Scenes of a Graphic Nature by Caroline O’Donoghue

Charlie Regan’s life isn’t going forward, so she’s decided to go back.

After a tough few years floundering around the British film industry, experimenting with amateur pornography and watching her father’s health rapidly decline, she and her best friend Laura journey to her ancestral home of Clipim, an island off the west coast of Ireland. Knowing this could be the last chance to connect with her dad’s history before she loses him, Charlie clings to the idea of her Irish roots offering some kind of solace. But she’ll find out her heritage is about more than clichés and clover-foamed Guinness.

When the girls arrive at Clipim, Charlie begins to question both her difficult relationship with Laura and her father’s childhood stories. Before long, she’s embroiled in a devastating conspiracy that’s been sixty years in the making . . . and it’s up to her to reveal the truth of it. (Credit: Virago Press)

Summer by Ali Smith

Expected Publication Date: August 18

In the present, Sacha knows the world’s in trouble. Her brother Robert just is trouble. Their mother and father are having trouble. Meanwhile, the world’s in meltdown—and the real meltdown hasn’t even started yet. In the past, a lovely summer. A different brother and sister know they’re living on borrowed time.

This is a story about people on the brink of change. They’re family, but they think they’re strangers. So: Where does family begin? And what do people who think they’ve got nothing in common have in common?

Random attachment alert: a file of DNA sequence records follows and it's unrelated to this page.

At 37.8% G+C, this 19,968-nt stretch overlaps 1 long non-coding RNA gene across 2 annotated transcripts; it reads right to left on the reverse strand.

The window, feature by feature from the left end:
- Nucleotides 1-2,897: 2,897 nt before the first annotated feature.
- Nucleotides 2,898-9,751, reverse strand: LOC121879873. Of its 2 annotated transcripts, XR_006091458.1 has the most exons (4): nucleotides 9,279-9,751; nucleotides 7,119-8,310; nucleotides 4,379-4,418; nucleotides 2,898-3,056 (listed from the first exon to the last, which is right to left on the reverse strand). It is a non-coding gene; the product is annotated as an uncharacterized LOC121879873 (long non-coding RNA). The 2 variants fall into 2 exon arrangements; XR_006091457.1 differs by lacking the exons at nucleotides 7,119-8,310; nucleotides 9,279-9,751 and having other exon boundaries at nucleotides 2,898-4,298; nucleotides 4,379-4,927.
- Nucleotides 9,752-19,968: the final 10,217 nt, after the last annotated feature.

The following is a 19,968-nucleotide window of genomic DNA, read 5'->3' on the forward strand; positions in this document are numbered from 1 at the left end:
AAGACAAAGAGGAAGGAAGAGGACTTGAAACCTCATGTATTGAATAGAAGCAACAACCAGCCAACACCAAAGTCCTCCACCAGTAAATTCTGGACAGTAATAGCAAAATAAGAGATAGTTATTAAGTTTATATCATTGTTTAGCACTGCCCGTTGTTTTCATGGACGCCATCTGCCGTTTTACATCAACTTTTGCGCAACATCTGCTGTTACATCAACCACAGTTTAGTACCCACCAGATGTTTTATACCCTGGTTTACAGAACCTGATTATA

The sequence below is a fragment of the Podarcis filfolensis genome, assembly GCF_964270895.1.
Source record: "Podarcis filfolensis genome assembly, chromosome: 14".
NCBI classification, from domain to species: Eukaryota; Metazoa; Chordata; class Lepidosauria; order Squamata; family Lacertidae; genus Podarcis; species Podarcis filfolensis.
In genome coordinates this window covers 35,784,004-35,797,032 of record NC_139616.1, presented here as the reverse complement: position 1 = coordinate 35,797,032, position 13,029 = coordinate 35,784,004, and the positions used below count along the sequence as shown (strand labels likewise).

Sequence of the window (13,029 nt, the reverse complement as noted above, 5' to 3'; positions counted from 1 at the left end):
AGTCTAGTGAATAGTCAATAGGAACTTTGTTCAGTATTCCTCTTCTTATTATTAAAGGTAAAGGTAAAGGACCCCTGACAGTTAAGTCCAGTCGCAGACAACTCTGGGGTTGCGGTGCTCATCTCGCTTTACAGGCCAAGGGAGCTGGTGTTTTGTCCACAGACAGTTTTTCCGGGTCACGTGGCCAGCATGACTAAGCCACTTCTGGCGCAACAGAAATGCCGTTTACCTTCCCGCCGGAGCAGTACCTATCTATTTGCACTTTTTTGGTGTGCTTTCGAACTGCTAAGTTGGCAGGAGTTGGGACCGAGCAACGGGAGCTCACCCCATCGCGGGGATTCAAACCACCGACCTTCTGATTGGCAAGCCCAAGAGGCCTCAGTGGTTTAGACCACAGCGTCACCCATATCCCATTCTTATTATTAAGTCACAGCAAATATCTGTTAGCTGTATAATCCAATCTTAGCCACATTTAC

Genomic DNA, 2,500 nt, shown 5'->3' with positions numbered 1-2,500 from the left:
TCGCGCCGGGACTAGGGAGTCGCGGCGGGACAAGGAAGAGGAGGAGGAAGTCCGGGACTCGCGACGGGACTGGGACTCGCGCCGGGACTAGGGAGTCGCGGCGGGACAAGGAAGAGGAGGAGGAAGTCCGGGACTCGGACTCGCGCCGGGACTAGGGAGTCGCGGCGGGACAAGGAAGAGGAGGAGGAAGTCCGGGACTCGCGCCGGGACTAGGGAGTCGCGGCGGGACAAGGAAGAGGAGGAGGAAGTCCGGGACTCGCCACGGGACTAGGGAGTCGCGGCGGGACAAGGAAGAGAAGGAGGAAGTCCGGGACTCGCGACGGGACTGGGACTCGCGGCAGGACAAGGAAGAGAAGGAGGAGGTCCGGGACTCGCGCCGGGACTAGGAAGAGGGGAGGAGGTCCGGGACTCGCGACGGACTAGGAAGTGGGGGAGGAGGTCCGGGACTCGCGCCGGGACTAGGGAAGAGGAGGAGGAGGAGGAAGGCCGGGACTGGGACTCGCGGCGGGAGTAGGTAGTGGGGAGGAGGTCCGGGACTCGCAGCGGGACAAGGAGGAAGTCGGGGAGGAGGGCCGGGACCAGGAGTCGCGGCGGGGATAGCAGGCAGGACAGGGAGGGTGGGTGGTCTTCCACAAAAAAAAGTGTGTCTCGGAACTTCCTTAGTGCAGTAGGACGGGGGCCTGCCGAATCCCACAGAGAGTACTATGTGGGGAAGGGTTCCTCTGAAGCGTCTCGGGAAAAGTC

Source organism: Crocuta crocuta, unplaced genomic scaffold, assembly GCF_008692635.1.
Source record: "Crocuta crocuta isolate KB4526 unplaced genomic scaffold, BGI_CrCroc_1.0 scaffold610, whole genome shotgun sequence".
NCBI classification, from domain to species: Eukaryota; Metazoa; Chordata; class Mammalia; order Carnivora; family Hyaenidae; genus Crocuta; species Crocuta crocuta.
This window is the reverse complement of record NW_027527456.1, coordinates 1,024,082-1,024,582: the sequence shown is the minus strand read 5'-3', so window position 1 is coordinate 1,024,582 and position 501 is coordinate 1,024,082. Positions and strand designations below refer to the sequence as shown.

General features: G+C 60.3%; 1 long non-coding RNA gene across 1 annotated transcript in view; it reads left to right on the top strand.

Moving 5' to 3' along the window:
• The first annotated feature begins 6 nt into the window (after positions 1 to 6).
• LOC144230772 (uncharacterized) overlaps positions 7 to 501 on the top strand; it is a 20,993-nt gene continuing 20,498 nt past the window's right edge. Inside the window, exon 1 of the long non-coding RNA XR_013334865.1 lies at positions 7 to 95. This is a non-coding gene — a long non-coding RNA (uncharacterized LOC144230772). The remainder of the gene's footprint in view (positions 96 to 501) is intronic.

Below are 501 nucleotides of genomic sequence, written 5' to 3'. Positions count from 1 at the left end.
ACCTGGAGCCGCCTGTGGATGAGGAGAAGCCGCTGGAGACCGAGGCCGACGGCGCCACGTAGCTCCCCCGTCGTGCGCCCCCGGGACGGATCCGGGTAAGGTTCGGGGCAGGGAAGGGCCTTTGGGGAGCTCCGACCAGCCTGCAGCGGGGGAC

Summer. (Credit: Pantheon Books)

Summerwater by Sarah Moss

Expected Publication Date: August 20

On the longest day of the summer, twelve people sit cooped up with their families in a faded Scottish cabin park. The endless rain leaves them with little to do but watch the other residents.

A woman goes running up the Ben as if fleeing; a retired couple reminisce about neighbours long since moved on; a teenage boy braves the dark waters of the loch in his red kayak. Each person is wrapped in their own cares but increasingly alert to the makeshift community around them. One particular family, a mother and daughter without the right clothes or the right manners, starts to draw the attention of the others. Tensions rise and all watch on, unaware of the tragedy that lies ahead as night finally falls. (Credit: Pan Macmillan/Picador)

Here Is The Beehive by Sarah Crossan

Expected Publication Date: August 20

Ana and Connor have been having an affair for three years. In hotel rooms and coffee shops, swiftly deleted texts and briefly snatched weekends, they have built a world with none but the two of them in it.

But then the unimaginable happens, and Ana finds herself alone, trapped inside her secret.

How can we lose someone the world never knew was ours? How do we grieve for something no one else can ever find out? In her desperate bid for answers, Ana seeks out the shadowy figure who has always stood just beyond her reach – Connor’s wife Rebecca. (Credit: Bloomsbury Circus)

The US edition will come on November 17

A Ghost In the Throat by Doireann Ní Ghríofa

Expected Publication Date: August 27

A true original. In this stunningly unusual prose debut, Doireann Ni Ghriofa sculpts essay and autofiction to explore inner life and the deep connection felt between two writers centuries apart. In the 1700s, an Irish noblewoman, on discovering her husband has been murdered, drinks handfuls of his blood and composes an extraordinary poem. In the present day, a young mother narrowly avoids tragedy. On encountering the poem, she becomes obsessed with its parallels with her own life, and sets out to track down the rest of the story. A devastating and timeless tale about one woman freeing her voice by reaching into the past and finding another’s. (Credit: Tramp Press)